Question about the TCP window

Hi,
we are using FreeRTOS+TCP V2.4.0 and it’s STM32H7 port.
Our device acts as a TCP server and will answer commands from remote clients with an appropriate response. The client is a terminal program (YAT download | SourceForge.net).

I lately observed, that a shrinking TCP window size caused problems.
Our device uses the default MSS of 1460 bytes. When a command (sent from terminal) triggered a response of 2196 Bytes, the terminal client reduced its window size further and further.
The following wireshark trace shows this, where the FreeRTOS+TCP device is 10.0.32.182 and the terminal is at 10.0.32.142:

The transmission was successful, but sending the same command (see frame #53) to the server (with the same response) permanently bricks the socket. This means, that also smaller responses can’t be sent anymore.

I think there might partly be a problem in the client from the terminal we use, but I also don’t understand the mechanisms in FreeRTOS+TCP. The responses were transmitted with FreeRTOS_send(), which returns values >0, even tho nothing lands on ETH wire.

It seems like the responses can be put into the Tx stream buffers of the socket for some time. I printed the left over space of Tx and Rx buffers of the socket, before calling FreeRTOS_send():
grafik

I dug down really deep into the stack, and found that prvTCPSendRepeated() will try send the frames for all these commands. For the mentioned problem, this fails for SEND_REPEATED_COUNT times.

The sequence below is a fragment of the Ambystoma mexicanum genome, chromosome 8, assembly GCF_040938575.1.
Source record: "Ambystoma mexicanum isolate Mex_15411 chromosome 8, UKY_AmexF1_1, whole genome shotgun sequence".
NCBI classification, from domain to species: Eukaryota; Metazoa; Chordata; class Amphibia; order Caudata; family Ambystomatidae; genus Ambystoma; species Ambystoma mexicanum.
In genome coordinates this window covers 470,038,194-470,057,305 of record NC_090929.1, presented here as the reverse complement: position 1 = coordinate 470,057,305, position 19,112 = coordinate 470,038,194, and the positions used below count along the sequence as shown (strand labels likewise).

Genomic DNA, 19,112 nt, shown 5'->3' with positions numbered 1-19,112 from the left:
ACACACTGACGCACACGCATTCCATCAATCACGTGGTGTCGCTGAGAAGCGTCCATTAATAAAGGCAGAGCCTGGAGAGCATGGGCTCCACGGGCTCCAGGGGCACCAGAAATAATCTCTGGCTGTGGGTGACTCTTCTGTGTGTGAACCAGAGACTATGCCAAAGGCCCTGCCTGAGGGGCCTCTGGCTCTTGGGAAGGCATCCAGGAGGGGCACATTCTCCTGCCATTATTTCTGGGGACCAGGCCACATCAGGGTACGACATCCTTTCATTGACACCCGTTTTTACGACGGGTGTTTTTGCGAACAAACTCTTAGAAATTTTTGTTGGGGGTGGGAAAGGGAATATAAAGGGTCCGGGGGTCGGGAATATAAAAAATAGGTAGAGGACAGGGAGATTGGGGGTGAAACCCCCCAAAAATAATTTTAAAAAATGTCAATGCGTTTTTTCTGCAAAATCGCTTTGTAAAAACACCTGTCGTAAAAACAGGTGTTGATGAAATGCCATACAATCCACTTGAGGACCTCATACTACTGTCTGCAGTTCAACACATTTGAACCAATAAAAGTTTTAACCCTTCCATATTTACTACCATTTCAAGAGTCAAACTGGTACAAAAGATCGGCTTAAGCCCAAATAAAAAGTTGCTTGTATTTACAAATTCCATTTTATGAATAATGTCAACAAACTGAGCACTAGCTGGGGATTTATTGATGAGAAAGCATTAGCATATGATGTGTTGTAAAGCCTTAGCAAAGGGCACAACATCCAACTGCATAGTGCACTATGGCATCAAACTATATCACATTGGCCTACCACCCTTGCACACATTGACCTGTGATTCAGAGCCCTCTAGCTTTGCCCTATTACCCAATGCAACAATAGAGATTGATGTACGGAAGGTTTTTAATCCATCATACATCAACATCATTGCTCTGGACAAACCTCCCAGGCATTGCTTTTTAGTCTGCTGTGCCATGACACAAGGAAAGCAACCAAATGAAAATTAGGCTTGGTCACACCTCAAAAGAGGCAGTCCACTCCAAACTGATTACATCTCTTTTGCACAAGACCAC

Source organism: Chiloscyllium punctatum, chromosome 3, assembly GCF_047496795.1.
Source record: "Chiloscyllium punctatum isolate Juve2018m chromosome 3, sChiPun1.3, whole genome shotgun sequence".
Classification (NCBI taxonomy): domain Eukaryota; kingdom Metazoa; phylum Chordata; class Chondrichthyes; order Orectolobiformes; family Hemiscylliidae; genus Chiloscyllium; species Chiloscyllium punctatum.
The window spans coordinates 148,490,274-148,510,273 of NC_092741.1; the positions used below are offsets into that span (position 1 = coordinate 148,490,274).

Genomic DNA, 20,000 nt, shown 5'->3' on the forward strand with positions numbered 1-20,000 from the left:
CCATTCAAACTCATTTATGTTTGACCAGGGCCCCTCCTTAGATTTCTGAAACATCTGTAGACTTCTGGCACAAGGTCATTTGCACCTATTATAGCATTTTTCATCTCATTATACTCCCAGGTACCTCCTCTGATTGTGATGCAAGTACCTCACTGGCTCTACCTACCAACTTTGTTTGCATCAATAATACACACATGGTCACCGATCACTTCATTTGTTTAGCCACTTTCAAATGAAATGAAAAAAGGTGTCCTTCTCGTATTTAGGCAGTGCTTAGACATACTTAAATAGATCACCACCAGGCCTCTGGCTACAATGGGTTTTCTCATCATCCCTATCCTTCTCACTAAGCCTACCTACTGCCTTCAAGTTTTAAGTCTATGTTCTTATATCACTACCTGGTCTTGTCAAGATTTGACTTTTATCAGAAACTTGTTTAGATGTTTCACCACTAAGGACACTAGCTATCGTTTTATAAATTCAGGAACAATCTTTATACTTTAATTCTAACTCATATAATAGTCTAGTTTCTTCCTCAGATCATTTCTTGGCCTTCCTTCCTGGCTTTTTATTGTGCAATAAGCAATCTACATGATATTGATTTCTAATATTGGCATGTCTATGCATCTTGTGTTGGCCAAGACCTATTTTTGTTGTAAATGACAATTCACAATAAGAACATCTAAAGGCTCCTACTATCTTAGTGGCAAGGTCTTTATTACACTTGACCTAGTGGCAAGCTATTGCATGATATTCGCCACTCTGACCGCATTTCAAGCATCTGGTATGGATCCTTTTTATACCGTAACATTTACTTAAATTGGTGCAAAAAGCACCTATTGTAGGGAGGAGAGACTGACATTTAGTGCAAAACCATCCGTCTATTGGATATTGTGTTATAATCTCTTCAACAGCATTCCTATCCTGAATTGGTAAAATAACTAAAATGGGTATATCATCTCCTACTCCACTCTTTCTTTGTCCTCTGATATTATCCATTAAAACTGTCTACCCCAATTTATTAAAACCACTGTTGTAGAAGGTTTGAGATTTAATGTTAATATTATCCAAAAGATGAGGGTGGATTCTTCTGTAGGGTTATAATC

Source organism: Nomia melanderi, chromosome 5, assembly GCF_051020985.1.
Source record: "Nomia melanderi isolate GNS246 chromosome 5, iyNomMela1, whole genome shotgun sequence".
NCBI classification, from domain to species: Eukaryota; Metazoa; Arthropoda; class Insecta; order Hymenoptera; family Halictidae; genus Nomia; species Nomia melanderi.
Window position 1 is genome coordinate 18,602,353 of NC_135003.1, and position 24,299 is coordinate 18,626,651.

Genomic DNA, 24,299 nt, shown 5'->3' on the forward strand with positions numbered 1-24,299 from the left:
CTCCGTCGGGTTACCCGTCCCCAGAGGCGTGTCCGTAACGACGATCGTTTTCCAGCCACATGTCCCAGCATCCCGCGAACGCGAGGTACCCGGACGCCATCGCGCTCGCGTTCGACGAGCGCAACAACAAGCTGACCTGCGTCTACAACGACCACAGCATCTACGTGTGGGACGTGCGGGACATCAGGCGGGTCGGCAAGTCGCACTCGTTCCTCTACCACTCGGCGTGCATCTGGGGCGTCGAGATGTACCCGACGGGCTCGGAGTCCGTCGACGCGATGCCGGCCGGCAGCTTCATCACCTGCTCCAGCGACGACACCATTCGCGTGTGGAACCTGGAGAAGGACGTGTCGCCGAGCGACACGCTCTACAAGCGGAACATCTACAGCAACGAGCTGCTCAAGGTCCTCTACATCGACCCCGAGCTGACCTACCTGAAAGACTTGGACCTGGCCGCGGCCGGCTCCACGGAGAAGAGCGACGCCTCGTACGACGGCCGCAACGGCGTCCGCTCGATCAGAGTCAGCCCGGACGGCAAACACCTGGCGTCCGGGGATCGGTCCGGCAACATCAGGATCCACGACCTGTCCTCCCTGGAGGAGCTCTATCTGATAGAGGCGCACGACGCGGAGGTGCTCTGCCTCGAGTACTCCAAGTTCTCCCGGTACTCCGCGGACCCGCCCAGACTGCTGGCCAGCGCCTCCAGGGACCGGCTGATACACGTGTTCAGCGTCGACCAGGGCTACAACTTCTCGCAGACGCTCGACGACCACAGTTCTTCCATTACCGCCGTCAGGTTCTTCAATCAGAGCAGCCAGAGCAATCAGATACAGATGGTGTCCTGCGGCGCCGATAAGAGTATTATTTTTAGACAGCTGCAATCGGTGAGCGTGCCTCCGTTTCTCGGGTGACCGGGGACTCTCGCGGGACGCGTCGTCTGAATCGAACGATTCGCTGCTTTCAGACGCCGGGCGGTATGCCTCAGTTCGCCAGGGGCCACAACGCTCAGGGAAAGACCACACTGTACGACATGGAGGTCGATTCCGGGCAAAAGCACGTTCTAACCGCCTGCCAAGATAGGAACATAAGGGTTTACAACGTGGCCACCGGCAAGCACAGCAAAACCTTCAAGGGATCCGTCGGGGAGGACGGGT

It seems to me like the packets in the Tx queue are never dropped, after all these failed attempts. So subsequent packets, which might fit into the remote TCP window, also can’t get through. Smaller responses are put into the buffer, after the fails:
grafik

The workaround I found was either to decrease the MSS from 1460 to a smaller value (800 for example), or to reconnect to the socket.

I’m not too sure if there might be other problems, or if some kind of “clearing” API function call would be required. Is this desired behavior after all?

Thanks and best regards

Hello @Dweb_2,

This seems like an interesting behavior of the FreeRTOS+TCP stack.
I am looking into it.
In the meanwhile, would you be able to add a Wireshark log showing what happens when you send the command twice that triggers a response of 2196 bytes? If possible, please attach the full log so that I may open that in Wireshark.

Thanks,
Aniruddha

To me this looks more like a problem of the ethernet driver which for some reason fails to put a DMA packet onto the wire.

I’d agree with @RAc. I’ve never encountered such a behavior even though I’ve similar (pretty common) use cases like @Dweb_2. I bet it’s not a stack problem but a driver issue.

Edit: Rethinking about it brings up the question if the client announcing the Rx window somehow misses to receive the complete amount of data stored in it’s socket receive buffer. Then it’s rather a application level protocol issue than a low level driver or TCP stack problem at the device side.
Another indication for an application level problem would be if a close/re-open of the socket restarts the communication with a normal/full sized Rx window.